23 February 2016
The true cost of fashion is much greater than what you spend at the till.
In August 2013, Baptist World Aid surveyed 128 brands asking whether they had full traceability of their supply chain and shockingly only 39% of companies knew all, or almost all, of the manufacturers involved. This highlights a big issue, since if companies don't know or don't care who are producing their clothes, it's much harder to protect workers rights or know if they're being abused.
Earlier in 2013, a factory collapse in Bangladesh, known as the Rana Plaza disaster, killed 1129 people and injured approximately 2500 more. Primark, Matalan, Benetton and Inditex (the owner of Zara) were some of the companies having clothes manufactured in the building. The disaster acted as the catalyst to increase awareness of textile and clothing production around the world and sparked the survey released later that year. Since then, Baptist World Aid released an update in 2015 showing things have improved, however much more work still needs to be done.
Uzbekistan and Turkmenistan have terrible track records with working conditions. More than a million children and adults across both countries are coerced into cotton picking during the season each year. Failure to achieve the quota of cotton production results in punishment and public humiliation and can also mean loss of land for the people managing the cotton fields.
Source: Fahad Faisal
Countries often define a legal minimum wage, however this may not be sufficient to live on without the addition of excessive and dangerous levels of overtime. A minimum wage should allow workers to have food, water, shelter, clothing, energy, transport, etc, as well as some funds left over for savings.
In Bangladesh, the Rana Plaza disaster caused a shift in the right direction for many factories. The minimum legal wage was increased by 75% at the end of 2013, however the country still has the lowest minimum wage in the world. It would require only 30c extra per t-shirt to increase the minimum wage to a proper living wage. It’s not especially a large amount when you consider how much money is made through the large fashion companies. For example, Amancio Ortega, the owner of Zara, is the 4th richest man in the world with a net worth of $69.3 billion.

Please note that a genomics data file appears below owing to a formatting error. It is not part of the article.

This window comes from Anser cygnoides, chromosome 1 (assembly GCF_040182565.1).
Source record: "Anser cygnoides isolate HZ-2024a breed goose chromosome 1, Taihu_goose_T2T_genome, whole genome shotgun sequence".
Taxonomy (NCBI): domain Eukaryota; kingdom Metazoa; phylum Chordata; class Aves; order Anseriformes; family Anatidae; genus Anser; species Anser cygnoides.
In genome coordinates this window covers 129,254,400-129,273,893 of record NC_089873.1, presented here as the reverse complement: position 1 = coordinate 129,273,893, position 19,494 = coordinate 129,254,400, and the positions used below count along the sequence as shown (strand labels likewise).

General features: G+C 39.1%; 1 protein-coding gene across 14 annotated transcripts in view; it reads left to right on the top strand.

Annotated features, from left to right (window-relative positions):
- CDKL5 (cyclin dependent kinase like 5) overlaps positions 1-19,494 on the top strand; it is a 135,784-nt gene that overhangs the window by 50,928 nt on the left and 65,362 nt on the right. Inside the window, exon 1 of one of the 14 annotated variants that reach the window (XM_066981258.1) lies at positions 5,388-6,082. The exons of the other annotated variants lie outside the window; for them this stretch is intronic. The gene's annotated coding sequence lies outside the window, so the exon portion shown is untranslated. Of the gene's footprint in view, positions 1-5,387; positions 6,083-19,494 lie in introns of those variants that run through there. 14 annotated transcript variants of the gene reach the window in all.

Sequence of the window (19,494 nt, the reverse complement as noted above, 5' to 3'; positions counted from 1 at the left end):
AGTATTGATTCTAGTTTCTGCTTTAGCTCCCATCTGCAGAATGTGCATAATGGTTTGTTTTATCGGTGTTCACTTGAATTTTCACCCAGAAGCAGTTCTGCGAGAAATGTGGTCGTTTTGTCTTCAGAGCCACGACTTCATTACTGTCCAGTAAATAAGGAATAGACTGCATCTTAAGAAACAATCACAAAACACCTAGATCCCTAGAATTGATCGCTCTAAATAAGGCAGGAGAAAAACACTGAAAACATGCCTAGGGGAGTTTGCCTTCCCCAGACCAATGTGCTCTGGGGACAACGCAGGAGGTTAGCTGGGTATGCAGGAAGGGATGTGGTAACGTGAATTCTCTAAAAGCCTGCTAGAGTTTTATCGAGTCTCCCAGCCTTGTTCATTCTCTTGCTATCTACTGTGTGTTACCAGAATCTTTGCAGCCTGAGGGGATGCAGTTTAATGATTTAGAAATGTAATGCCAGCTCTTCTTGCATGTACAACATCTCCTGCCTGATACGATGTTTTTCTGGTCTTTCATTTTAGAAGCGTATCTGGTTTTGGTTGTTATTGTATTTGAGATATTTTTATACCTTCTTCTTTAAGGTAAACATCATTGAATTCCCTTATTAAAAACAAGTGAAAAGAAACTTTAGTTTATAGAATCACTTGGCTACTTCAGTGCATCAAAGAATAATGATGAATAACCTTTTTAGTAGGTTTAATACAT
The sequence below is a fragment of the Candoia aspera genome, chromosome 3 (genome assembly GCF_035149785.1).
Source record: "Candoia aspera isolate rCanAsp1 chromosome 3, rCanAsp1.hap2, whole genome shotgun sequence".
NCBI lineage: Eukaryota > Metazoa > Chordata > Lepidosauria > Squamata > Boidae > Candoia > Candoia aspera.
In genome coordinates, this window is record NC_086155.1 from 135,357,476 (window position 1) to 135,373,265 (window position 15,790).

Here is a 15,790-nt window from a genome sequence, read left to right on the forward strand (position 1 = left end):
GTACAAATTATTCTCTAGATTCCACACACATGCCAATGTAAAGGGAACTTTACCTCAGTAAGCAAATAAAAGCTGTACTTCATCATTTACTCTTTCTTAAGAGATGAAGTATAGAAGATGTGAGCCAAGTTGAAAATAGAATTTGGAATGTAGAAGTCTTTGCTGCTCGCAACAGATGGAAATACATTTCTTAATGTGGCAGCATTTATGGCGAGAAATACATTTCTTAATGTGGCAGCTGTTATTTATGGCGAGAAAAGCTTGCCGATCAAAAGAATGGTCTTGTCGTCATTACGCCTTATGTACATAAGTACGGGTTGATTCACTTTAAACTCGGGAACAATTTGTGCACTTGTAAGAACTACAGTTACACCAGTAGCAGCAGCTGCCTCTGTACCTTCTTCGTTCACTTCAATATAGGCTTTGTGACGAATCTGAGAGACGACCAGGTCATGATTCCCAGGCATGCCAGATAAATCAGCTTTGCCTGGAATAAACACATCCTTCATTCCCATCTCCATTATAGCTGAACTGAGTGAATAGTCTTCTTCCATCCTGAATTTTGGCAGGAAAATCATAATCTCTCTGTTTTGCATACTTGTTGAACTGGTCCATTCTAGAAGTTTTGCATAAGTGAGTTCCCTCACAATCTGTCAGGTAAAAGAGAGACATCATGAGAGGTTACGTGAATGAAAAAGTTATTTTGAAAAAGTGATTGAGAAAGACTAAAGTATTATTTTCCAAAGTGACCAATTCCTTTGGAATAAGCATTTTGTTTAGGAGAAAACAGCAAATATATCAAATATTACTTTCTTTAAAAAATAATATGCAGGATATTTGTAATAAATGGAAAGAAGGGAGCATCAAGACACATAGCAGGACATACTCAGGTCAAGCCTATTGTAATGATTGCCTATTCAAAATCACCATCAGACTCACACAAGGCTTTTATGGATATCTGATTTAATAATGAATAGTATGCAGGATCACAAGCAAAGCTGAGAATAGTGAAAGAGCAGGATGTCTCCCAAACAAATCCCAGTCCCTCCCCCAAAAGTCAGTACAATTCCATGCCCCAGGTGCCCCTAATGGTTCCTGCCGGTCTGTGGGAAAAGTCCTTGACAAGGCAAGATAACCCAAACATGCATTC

FAIR WEAR FOUNDATION
Source: Kimberly Yardman
One of the organisations working to improve conditions is the Fair Wear Foundation. FWF oversee countries in Asia, Europe and Africa to make sure factories are providing good working conditions through their Code of Labour Practices. This ensures factories provide a living wage sufficient to meet the needs of workers and their families, as well as providing some discretionary income. The Code limits overtime to 48 hours a week and ensures a safe and healthy working environment. It also ensures no forced labour, no child labour, and allows workers to join trade unions, all things taken for granted in other parts the world.
The next time you’re buying clothes, consider if the company has an ethical and sustainable approach to their garment supply to be sure of the true cost of what you're about to wear.
To see the Baptist World Aid 2015 Fashion Report, click here.